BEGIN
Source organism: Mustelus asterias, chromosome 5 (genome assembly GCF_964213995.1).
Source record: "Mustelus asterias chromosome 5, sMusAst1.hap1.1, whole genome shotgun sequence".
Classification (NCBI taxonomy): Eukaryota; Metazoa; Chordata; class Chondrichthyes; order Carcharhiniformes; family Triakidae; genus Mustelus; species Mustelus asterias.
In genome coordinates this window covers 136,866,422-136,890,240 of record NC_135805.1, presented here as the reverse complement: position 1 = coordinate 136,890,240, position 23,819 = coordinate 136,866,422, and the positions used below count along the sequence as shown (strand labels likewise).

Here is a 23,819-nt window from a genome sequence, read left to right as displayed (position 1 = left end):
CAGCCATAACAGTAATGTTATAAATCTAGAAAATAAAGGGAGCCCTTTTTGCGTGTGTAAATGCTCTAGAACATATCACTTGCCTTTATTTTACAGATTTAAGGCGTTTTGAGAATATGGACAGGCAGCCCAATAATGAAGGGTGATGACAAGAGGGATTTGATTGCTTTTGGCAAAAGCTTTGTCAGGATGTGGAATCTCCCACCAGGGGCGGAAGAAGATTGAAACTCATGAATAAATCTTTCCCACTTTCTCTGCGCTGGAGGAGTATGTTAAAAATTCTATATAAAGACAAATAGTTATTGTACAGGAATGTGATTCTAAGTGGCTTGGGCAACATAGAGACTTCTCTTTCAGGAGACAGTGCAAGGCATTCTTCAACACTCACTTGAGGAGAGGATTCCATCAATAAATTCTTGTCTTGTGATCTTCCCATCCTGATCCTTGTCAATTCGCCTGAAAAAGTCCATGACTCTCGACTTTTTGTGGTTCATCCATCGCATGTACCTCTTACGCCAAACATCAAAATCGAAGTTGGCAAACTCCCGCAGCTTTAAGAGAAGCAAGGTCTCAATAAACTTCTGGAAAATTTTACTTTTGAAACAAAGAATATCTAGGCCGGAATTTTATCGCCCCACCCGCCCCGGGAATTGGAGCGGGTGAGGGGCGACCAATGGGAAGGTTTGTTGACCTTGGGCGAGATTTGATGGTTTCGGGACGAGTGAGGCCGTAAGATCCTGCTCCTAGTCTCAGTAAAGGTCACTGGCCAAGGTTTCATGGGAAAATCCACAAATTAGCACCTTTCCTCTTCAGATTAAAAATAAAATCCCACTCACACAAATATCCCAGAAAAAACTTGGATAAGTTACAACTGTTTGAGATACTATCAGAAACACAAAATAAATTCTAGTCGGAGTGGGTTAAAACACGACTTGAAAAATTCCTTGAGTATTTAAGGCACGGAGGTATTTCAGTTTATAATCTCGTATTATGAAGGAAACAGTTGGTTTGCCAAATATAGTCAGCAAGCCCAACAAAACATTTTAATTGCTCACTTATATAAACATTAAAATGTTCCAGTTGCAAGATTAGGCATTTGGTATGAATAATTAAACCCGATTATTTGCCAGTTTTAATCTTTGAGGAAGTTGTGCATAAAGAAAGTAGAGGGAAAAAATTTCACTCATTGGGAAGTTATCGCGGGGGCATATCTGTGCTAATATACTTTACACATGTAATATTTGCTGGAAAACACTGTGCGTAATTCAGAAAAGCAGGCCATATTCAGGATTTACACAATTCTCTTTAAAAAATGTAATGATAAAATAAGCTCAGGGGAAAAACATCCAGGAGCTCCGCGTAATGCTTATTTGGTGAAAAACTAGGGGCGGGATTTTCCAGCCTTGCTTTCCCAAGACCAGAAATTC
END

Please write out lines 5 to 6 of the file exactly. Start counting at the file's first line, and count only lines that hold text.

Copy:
Here is a 23,819-nt window from a genome sequence, read left to right as displayed (position 1 = left end):
CAGCCATAACAGTAATGTTATAAATCTAGAAAATAAAGGGAGCCCTTTTTGCGTGTGTAAATGCTCTAGAACATATCACTTGCCTTTATTTTACAGATTTAAGGCGTTTTGAGAATATGGACAGGCAGCCCAATAATGAAGGGTGATGACAAGAGGGATTTGATTGCTTTTGGCAAAAGCTTTGTCAGGATGTGGAATCTCCCACCAGGGGCGGAAGAAGATTGAAACTCATGAATAAATCTTTCCCACTTTCTCTGCGCTGGAGGAGTATGTTAAAAATTCTATATAAAGACAAATAGTTATTGTACAGGAATGTGATTCTAAGTGGCTTGGGCAACATAGAGACTTCTCTTTCAGGAGACAGTGCAAGGCATTCTTCAACACTCACTTGAGGAGAGGATTCCATCAATAAATTCTTGTCTTGTGATCTTCCCATCCTGATCCTTGTCAATTCGCCTGAAAAAGTCCATGACTCTCGACTTTTTGTGGTTCATCCATCGCATGTACCTCTTACGCCAAACATCAAAATCGAAGTTGGCAAACTCCCGCAGCTTTAAGAGAAGCAAGGTCTCAATAAACTTCTGGAAAATTTTACTTTTGAAACAAAGAATATCTAGGCCGGAATTTTATCGCCCCACCCGCCCCGGGAATTGGAGCGGGTGAGGGGCGACCAATGGGAAGGTTTGTTGACCTTGGGCGAGATTTGATGGTTTCGGGACGAGTGAGGCCGTAAGATCCTGCTCCTAGTCTCAGTAAAGGTCACTGGCCAAGGTTTCATGGGAAAATCCACAAATTAGCACCTTTCCTCTTCAGATTAAAAATAAAATCCCACTCACACAAATATCCCAGAAAAAACTTGGATAAGTTACAACTGTTTGAGATACTATCAGAAACACAAAATAAATTCTAGTCGGAGTGGGTTAAAACACGACTTGAAAAATTCCTTGAGTATTTAAGGCACGGAGGTATTTCAGTTTATAATCTCGTATTATGAAGGAAACAGTTGGTTTGCCAAATATAGTCAGCAAGCCCAACAAAACATTTTAATTGCTCACTTATATAAACATTAAAATGTTCCAGTTGCAAGATTAGGCATTTGGTATGAATAATTAAACCCGATTATTTGCCAGTTTTAATCTTTGAGGAAGTTGTGCATAAAGAAAGTAGAGGGAAAAAATTTCACTCATTGGGAAGTTATCGCGGGGGCATATCTGTGCTAATATACTTTACACATGTAATATTTGCTGGAAAACACTGTGCGTAATTCAGAAAAGCAGGCCATATTCAGGATTTACACAATTCTCTTTAAAAAATGTAATGATAAAATAAGCTCAGGGGAAAAACATCCAGGAGCTCCGCGTAATGCTTATTTGGTGAAAAACTAGGGGCGGGATTTTCCAGCCTTGCTTTCCCAAGACCAGAAATTC